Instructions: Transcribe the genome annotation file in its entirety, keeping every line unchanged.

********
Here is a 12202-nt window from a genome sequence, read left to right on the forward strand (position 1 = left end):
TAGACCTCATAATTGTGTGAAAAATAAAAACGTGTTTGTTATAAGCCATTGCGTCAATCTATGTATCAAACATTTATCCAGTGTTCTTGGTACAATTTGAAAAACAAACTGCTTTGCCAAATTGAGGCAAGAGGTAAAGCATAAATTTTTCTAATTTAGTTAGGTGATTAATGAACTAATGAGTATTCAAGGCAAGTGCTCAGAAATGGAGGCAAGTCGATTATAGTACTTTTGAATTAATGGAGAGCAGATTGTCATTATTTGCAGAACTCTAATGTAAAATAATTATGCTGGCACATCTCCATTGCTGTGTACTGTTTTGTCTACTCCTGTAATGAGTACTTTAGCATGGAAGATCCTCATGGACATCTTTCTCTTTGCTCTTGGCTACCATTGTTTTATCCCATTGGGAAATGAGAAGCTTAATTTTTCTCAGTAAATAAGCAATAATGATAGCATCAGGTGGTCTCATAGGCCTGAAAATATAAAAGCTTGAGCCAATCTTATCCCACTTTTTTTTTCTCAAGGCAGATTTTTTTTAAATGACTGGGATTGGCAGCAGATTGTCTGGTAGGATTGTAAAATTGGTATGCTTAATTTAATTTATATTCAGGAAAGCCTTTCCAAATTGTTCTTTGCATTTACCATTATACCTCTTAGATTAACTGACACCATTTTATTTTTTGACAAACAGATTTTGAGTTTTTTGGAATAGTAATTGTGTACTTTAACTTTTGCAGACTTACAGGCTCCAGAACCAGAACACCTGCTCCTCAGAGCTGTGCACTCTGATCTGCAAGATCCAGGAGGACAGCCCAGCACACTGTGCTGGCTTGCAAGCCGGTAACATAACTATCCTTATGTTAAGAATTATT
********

Here is a 12202-nt window from a genome sequence, read left to right on the forward strand (position 1 = left end):
TAGACCTCATAATTGTGTGAAAAATAAAAACGTGTTTGTTATAAGCCATTGCGTCAATCTATGTATCAAACATTTATCCAGTGTTCTTGGTACAATTTGAAAAACAAACTGCTTTGCCAAATTGAGGCAAGAGGTAAAGCATAAATTTTTCTAATTTAGTTAGGTGATTAATGAACTAATGAGTATTCAAGGCAAGTGCTCAGAAATGGAGGCAAGTCGATTATAGTACTTTTGAATTAATGGAGAGCAGATTGTCATTATTTGCAGAACTCTAATGTAAAATAATTATGCTGGCACATCTCCATTGCTGTGTACTGTTTTGTCTACTCCTGTAATGAGTACTTTAGCATGGAAGATCCTCATGGACATCTTTCTCTTTGCTCTTGGCTACCATTGTTTTATCCCATTGGGAAATGAGAAGCTTAATTTTTCTCAGTAAATAAGCAATAATGATAGCATCAGGTGGTCTCATAGGCCTGAAAATATAAAAGCTTGAGCCAATCTTATCCCACTTTTTTTTTCTCAAGGCAGATTTTTTTTAAATGACTGGGATTGGCAGCAGATTGTCTGGTAGGATTGTAAAATTGGTATGCTTAATTTAATTTATATTCAGGAAAGCCTTTCCAAATTGTTCTTTGCATTTACCATTATACCTCTTAGATTAACTGACACCATTTTATTTTTTGACAAACAGATTTTGAGTTTTTTGGAATAGTAATTGTGTACTTTAACTTTTGCAGACTTACAGGCTCCAGAACCAGAACACCTGCTCCTCAGAGCTGTGCACTCTGATCTGCAAGATCCAGGAGGACAGCCCAGCACACTGTGCTGGCTTGCAAGCCGGTAACATAACTATCCTTATGTTAAGAATTATT